Sponsor RS Powell says:

“This is the third year I have sponsored the Rheidol prize and I continue to be impressed by the quality, range and immediacy of the entries. Writing from and about Wales has a great deal to offer and the Prize exists to encourage it and bring it to a wider public. I hope the writers will reach the readers they deserve.”

The awards were set up in 2015 to champion the best short-form writing (under 30,000 words) and were open to all writers based in the UK and Ireland plus those who live overseas who have been educated in Wales. The winner of the Rheidol Prize for Writing with a Welsh Theme or Setting in 2019 was Peter Goulding’s Slatehead: The Ascent of Britain’s Slate-climbing Scene, which was published in September 2020 and shortlisted for the Boardman Tasker Award for Mountain Literature the same week. JL George, who won the Dystopian Novella category with The Word, will be published by New Welsh Review on 28 October 2021. Meanwhile, Susan Karen Burton’s winning piece The Transplantable Roots of Catharine Huws Nagashima will be published in 2022.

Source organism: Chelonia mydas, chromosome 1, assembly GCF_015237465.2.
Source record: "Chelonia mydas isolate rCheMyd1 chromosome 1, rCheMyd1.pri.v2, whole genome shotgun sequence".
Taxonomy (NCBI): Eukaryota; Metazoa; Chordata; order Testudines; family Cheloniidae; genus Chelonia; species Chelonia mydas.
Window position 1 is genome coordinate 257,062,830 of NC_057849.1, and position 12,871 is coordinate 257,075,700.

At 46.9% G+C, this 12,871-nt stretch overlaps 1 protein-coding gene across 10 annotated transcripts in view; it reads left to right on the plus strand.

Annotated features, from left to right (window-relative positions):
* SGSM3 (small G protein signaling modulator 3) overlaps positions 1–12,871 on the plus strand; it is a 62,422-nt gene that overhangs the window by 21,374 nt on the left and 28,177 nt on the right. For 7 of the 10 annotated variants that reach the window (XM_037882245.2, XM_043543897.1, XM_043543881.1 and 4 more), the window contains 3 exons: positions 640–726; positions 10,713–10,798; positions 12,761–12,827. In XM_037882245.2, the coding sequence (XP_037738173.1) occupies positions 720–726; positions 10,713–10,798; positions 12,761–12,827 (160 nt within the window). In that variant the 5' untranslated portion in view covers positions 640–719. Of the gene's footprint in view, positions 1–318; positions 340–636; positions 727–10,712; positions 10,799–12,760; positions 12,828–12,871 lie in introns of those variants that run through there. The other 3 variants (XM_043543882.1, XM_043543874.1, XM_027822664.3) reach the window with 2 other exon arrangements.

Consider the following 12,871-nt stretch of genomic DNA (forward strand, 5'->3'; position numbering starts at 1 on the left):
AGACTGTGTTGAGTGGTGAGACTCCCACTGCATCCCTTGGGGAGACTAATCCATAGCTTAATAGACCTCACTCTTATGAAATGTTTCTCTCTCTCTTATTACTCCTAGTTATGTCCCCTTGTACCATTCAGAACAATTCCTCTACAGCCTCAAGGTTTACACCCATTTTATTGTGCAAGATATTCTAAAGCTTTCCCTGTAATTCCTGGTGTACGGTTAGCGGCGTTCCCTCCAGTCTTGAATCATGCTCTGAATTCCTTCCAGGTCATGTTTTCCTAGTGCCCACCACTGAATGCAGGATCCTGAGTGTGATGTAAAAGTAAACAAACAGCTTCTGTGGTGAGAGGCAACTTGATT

The 2021 awards are sponsored by subscriber Richard Powell and are run in partnership with Curtis Brown, Gladstone’s Library and Literature Wales’ Tŷ Newydd Writing Centre. New Welsh Review is supported through core funding by the Books Council of Wales and is hosted by Aberystwyth University.

Visit the New Welsh Review website for more details.